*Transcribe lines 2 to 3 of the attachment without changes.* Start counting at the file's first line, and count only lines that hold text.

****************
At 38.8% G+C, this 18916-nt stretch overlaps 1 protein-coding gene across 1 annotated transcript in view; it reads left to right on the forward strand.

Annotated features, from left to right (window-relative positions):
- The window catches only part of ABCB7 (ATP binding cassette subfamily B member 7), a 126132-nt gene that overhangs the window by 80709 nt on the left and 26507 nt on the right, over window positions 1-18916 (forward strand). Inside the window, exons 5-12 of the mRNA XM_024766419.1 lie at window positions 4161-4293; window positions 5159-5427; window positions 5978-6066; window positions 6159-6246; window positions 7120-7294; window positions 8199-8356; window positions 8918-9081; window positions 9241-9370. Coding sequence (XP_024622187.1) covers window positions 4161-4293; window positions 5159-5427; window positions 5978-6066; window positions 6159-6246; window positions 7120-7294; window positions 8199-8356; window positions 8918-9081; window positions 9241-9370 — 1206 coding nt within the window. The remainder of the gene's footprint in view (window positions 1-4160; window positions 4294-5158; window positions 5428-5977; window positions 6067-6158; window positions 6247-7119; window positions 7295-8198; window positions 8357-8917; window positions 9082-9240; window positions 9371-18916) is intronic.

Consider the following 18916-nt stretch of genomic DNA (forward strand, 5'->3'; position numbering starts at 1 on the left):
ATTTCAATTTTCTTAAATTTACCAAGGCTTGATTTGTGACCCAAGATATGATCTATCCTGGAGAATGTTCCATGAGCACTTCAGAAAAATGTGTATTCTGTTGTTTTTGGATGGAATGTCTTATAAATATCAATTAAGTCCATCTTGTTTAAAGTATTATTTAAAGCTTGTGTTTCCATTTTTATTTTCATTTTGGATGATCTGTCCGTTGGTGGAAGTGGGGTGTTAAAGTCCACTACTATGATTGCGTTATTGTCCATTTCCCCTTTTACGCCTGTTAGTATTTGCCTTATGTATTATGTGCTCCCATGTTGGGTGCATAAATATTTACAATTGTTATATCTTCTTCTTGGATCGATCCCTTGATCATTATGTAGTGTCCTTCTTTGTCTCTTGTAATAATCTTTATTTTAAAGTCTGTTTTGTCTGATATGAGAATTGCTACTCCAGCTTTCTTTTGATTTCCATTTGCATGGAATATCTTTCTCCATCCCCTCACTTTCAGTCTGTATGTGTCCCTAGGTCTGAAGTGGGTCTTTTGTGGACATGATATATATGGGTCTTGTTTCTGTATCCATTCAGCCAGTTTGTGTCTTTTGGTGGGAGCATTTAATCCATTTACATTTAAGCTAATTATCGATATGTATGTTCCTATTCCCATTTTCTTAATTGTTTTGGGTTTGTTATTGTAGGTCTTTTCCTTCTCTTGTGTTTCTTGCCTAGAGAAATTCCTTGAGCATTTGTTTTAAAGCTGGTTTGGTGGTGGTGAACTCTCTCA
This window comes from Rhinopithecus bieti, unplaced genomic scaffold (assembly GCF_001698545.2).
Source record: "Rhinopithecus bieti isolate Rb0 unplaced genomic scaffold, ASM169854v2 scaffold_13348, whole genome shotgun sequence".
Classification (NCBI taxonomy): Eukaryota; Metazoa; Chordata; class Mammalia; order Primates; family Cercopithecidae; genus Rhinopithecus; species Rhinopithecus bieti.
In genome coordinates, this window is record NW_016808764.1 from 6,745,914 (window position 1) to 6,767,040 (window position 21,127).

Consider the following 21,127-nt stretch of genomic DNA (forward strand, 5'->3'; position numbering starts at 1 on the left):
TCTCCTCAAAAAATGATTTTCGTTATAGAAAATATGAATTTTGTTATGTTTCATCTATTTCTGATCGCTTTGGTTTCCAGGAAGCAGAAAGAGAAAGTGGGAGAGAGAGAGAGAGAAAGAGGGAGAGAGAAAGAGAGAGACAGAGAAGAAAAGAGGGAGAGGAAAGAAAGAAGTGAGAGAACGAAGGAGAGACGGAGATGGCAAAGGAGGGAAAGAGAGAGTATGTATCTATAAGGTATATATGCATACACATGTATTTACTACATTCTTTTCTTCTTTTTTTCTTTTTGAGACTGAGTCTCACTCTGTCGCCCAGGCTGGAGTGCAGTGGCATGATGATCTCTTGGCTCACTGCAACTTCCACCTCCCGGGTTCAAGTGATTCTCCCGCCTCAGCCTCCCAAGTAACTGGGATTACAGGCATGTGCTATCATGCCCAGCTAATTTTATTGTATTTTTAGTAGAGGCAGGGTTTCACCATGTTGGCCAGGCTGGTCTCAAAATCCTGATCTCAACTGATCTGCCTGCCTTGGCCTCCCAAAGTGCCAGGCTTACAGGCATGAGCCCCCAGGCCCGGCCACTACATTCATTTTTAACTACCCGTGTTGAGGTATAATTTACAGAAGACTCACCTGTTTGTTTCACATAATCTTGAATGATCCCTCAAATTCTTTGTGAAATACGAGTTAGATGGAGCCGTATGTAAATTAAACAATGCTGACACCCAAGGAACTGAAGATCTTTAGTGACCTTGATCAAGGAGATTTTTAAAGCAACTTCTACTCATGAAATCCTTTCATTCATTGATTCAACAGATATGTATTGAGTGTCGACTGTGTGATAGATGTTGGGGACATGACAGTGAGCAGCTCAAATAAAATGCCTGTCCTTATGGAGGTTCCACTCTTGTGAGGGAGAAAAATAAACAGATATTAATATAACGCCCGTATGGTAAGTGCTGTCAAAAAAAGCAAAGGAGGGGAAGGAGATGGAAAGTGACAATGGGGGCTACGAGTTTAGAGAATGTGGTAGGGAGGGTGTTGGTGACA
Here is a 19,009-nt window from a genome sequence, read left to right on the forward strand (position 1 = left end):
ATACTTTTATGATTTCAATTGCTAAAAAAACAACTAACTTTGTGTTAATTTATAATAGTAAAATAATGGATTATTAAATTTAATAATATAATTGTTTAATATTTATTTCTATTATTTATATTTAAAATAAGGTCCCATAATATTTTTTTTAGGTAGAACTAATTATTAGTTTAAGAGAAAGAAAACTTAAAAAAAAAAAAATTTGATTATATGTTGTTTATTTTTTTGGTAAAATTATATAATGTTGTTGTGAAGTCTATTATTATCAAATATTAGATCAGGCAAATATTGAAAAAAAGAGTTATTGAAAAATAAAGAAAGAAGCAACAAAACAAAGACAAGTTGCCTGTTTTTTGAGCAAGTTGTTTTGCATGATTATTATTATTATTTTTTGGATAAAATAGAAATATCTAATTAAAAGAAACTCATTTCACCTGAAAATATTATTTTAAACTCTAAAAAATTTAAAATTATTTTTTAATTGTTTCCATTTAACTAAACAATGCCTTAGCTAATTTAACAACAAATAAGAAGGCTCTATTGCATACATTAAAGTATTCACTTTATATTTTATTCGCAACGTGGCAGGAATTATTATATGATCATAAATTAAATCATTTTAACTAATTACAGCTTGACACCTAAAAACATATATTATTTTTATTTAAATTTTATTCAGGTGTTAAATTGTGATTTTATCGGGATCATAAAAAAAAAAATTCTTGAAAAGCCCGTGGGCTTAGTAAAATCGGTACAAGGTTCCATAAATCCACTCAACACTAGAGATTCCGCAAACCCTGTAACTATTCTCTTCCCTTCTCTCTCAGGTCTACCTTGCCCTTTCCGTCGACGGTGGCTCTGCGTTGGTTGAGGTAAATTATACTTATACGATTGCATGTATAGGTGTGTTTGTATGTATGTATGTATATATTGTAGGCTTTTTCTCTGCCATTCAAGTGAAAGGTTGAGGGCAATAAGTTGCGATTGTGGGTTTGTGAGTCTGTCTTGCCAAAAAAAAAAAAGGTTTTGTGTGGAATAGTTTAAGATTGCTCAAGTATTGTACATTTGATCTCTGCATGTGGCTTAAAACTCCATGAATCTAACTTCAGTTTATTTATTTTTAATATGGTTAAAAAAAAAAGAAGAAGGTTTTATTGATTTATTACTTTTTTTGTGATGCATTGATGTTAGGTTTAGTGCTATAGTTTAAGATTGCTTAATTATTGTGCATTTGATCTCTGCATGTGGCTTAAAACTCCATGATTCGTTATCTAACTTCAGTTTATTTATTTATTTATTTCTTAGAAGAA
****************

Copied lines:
Annotated features, from left to right (window-relative positions):
- The window catches only part of ABCB7 (ATP binding cassette subfamily B member 7), a 126132-nt gene that overhangs the window by 80709 nt on the left and 26507 nt on the right, over window positions 1-18916 (forward strand). Inside the window, exons 5-12 of the mRNA XM_024766419.1 lie at window positions 4161-4293; window positions 5159-5427; window positions 5978-6066; window positions 6159-6246; window positions 7120-7294; window positions 8199-8356; window positions 8918-9081; window positions 9241-9370. Coding sequence (XP_024622187.1) covers window positions 4161-4293; window positions 5159-5427; window positions 5978-6066; window positions 6159-6246; window positions 7120-7294; window positions 8199-8356; window positions 8918-9081; window positions 9241-9370 — 1206 coding nt within the window. The remainder of the gene's footprint in view (window positions 1-4160; window positions 4294-5158; window positions 5428-5977; window positions 6067-6158; window positions 6247-7119; window positions 7295-8198; window positions 8357-8917; window positions 9082-9240; window positions 9371-18916) is intronic.